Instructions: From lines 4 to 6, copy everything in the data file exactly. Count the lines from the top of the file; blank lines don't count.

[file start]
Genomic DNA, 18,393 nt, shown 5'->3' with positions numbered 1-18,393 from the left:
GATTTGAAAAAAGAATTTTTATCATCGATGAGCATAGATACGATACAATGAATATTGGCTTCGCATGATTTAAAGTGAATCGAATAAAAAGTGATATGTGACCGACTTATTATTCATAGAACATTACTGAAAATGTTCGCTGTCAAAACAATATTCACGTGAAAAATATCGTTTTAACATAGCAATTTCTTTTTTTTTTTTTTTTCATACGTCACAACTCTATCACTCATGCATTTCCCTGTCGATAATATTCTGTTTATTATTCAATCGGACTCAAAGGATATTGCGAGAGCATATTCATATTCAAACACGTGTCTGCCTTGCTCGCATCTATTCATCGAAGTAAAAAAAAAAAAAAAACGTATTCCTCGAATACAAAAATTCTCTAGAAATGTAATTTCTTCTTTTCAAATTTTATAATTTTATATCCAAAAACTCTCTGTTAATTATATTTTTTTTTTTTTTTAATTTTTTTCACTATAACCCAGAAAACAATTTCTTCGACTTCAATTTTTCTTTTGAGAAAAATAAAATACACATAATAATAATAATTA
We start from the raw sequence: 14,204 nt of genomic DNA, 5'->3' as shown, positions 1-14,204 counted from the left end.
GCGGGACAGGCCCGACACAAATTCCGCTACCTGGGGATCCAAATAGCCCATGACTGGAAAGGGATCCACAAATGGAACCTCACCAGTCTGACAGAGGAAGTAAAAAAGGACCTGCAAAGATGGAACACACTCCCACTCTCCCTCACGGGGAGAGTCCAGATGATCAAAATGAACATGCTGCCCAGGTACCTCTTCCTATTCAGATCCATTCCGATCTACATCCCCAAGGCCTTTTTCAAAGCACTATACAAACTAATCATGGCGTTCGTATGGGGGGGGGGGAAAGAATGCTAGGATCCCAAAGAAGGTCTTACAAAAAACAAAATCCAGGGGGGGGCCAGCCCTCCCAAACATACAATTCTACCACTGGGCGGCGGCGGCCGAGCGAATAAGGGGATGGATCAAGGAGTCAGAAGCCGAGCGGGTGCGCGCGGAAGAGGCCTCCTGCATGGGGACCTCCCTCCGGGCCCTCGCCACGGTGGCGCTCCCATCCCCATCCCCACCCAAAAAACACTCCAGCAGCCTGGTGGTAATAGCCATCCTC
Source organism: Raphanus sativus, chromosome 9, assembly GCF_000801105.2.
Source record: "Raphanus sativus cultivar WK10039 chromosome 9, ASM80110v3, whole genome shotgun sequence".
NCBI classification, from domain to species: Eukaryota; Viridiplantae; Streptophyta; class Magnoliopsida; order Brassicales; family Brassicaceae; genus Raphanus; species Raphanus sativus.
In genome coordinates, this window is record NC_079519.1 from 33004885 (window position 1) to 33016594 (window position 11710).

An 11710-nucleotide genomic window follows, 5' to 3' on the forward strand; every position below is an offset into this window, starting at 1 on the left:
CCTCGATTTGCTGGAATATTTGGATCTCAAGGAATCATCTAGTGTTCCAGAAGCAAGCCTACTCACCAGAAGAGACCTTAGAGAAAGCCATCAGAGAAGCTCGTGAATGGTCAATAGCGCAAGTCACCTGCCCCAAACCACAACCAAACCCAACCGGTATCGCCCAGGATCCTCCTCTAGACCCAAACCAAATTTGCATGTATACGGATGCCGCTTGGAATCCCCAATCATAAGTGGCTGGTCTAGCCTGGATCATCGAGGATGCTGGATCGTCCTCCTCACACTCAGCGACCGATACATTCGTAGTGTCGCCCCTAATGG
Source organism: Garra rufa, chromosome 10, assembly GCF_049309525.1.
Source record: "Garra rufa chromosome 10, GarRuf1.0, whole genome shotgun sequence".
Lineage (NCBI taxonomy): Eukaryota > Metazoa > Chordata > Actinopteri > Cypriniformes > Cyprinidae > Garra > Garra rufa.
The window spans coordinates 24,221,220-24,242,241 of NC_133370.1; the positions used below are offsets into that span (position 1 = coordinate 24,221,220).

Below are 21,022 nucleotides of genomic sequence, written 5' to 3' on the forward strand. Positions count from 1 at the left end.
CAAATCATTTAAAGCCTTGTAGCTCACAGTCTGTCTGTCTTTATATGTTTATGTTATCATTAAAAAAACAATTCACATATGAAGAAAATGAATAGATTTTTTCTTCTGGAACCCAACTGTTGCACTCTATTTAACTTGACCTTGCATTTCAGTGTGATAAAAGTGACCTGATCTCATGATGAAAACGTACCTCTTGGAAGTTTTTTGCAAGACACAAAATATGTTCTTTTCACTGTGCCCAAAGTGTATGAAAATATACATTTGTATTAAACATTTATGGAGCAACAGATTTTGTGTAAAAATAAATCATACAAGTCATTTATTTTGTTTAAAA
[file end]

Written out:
GCGGGACAGGCCCGACACAAATTCCGCTACCTGGGGATCCAAATAGCCCATGACTGGAAAGGGATCCACAAATGGAACCTCACCAGTCTGACAGAGGAAGTAAAAAAGGACCTGCAAAGATGGAACACACTCCCACTCTCCCTCACGGGGAGAGTCCAGATGATCAAAATGAACATGCTGCCCAGGTACCTCTTCCTATTCAGATCCATTCCGATCTACATCCCCAAGGCCTTTTTCAAAGCACTATACAAACTAATCATGGCGTTCGTATGGGGGGGGGGGAAAGAATGCTAGGATCCCAAAGAAGGTCTTACAAAAAACAAAATCCAGGGGGGGGCCAGCCCTCCCAAACATACAATTCTACCACTGGGCGGCGGCGGCCGAGCGAATAAGGGGATGGATCAAGGAGTCAGAAGCCGAGCGGGTGCGCGCGGAAGAGGCCTCCTGCATGGGGACCTCCCTCCGGGCCCTCGCCACGGTGGCGCTCCCATCCCCATCCCCACCCAAAAAACACTCCAGCAGCCTGGTGGTAATAGCCATCCTC
Source organism: Raphanus sativus, chromosome 9, assembly GCF_000801105.2.
Source record: "Raphanus sativus cultivar WK10039 chromosome 9, ASM80110v3, whole genome shotgun sequence".